Development of Rhetoric in composition
Over the past 25 years, researchers in the fields of composition, cognitive science, and developmental psychology have demonstrated that the development of skill in writing is more than a matter of practicing and refining existing skills; expert writing processes are in many ways qualitatively different from those of novices.
Based on evidence from writers’ “think-aloud” protocols, process observations, interviews, and text analyses, this research has revealed, for example, that experienced writers tend to engage in global or “whole-text” revision as well as sentence-level revisions, whereas student writers often focus only at the sentence experts tend to use a broader range of planning devices and strategies than novices experienced writers manage the writing process by breaking tasks into sub-tasks and setting priorities, whereas students are often paralyzed by the attempt to address the multiple demands of writing all at once (Kunz, 2).
This observation provides a useful analogy to illustrate the transfer problem: teaching the traditional composition proposals were not applicable to the genre of the patent disclosure; rather, they needed to spend time learning the strategies that would be effective in a very different situation. This claim assumes that if students get better results in tennis they will also get better at all the other games in which a ball is used. Similarly, students who practice writing essays about literature will become better at writing but only essays about literature. Within the new curriculum, instruction in English-language literature replaced the moral and historical education formerly provided by Greek and Latin literature. Thus, the new departments of English usually combined instruction in both writing and literature. These seven assumptions about teaching and learning writing are undermined by the research and scholarship (Kunz, 1).
We do question whether either composition instruction or literature instruction is best served by combining them. One may disagree with the structure of this requirement; for example, it does not require all students to take at least one literature course. None of this is to say that writing should not be used in literature courses, as it should be used in all courses across the curriculum chemistry, sociology, accounting, nutrition for students to demonstrate what they have learned, engage in critical thinking about it, and practice ways of applying it. But separate courses devoted to writing can provide a foundation for these other efforts (Kunz,1 ).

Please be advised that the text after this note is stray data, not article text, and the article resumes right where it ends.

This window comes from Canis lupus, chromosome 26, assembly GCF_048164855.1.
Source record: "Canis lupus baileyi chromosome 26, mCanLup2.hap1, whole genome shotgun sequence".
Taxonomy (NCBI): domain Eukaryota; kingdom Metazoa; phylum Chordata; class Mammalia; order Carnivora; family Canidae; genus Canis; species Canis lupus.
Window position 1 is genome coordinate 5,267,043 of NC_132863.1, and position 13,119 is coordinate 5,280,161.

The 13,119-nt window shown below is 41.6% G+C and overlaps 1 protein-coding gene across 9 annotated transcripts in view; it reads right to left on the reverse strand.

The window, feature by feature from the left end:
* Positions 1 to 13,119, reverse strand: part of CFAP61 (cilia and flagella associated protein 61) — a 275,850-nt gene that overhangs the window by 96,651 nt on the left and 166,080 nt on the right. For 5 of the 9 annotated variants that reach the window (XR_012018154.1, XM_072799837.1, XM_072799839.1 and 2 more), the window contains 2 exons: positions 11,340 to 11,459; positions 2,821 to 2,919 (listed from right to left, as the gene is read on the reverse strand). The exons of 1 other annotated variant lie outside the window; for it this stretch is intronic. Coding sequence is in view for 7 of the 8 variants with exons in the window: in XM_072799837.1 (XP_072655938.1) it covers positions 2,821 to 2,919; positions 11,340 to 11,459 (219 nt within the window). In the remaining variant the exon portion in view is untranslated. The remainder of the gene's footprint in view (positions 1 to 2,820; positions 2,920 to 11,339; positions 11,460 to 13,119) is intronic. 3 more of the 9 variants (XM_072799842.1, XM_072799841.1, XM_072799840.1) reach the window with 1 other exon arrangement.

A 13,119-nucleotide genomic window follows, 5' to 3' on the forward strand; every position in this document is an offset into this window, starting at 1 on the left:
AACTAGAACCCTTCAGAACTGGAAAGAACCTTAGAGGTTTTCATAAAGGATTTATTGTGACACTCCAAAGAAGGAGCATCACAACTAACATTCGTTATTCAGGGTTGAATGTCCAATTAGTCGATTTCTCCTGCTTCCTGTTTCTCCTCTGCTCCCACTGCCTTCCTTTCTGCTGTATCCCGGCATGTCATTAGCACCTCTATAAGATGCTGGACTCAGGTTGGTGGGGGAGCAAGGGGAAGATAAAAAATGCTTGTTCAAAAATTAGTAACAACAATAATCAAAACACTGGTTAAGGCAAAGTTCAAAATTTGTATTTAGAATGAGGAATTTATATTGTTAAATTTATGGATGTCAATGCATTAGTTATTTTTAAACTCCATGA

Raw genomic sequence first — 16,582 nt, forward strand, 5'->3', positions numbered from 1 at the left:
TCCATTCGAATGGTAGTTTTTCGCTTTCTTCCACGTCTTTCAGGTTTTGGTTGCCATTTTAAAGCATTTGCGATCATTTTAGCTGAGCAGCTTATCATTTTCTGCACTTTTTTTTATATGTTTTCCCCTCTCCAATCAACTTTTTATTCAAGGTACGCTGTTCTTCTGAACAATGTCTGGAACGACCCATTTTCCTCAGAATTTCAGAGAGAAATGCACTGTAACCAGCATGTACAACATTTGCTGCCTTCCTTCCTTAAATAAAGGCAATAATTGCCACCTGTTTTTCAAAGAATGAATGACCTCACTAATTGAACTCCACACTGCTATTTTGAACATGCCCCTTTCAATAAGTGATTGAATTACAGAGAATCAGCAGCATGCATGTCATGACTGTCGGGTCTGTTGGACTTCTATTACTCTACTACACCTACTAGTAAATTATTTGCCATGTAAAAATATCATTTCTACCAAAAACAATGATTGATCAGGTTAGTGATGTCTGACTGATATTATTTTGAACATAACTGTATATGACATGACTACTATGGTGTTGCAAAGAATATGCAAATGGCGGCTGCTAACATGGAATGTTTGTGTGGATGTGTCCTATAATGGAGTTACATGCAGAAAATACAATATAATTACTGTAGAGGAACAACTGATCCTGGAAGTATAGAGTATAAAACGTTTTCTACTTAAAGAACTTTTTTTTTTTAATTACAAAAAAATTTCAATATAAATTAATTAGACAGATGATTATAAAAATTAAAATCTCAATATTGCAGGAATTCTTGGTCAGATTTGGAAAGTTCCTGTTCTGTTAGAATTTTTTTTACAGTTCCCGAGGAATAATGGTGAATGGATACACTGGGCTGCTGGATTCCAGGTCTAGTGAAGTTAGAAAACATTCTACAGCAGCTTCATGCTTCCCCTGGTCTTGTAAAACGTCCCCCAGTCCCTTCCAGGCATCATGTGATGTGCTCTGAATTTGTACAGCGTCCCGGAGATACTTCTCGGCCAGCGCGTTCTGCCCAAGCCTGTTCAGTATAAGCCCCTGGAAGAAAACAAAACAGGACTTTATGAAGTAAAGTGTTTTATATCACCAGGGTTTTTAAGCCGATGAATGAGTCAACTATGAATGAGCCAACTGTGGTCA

If we think of the composition program not as “English” courses but as university courses, with the needs of all departments and students at the center of the program, we find that the traditional approach falls short. Students may learn these genres through repeated exposure and trial and error, but explicit instruction can help them negotiate a variety of genres much more quickly and effectively. We need composition courses that are designed with these needs in mind and informed by the best research and teaching practices available. Most of the assumptions that are present have been challenged by individuals who are in most instances suggesting that students, and not the text, should be the focus of the teacher’s attention (Kunz, 3).
Kunz Johan .Food Waste – Food Sharing. English Composition 112, 2015.
Kunz Johan. Gun Laws: English Composition 112. 2015.
Kunz Johan. The Border Patrol State. English Composition 112. 2015.
Experts in production of good compositions have a view that grammar is a vital ingredient of good writing but not the only ingredient, and they recognize that grammar instruction is effective only when it is individualized and adapted to context as it shows that “error” is very much in the eye of the beholder; that is, we tend to notice certain errors only when we are looking for them. Observers of traditions in most instances find themselves in conflicts due to acts of misinterpreting particular segments of literature which they tend to fault or use to revise the curriculum.
It is however notable to note that these individuals have a greater focus on the writing and not putting much emphasis on the content that is portrayed in those pieces of literature. Students who have upheld rhetoric and critical analysis of pieces of literature should demonstrate ability to sympathize, empathize as be creative as this is a must have strategy when one is required to adequately use the power of language. Regarded as the anciently used form of liberal art, rhetoric enables individuals to visualize their human values and instill it while producing pieces of art and more specifically in literature. The various advancement in the curriculum have led to the replacement of English-language instruction together with courses of study in the sciences and the technical professions.
It is also critical to note that these assumptions have been challenged by critics who suggest that the instructional approaches that foreground the context-free study of grammar should demonstrate no or little effect on the writing performance of students. Indeed, concluded that rather than being a marker of failure, error can be an indication that a writer is using writing as an occasion for learning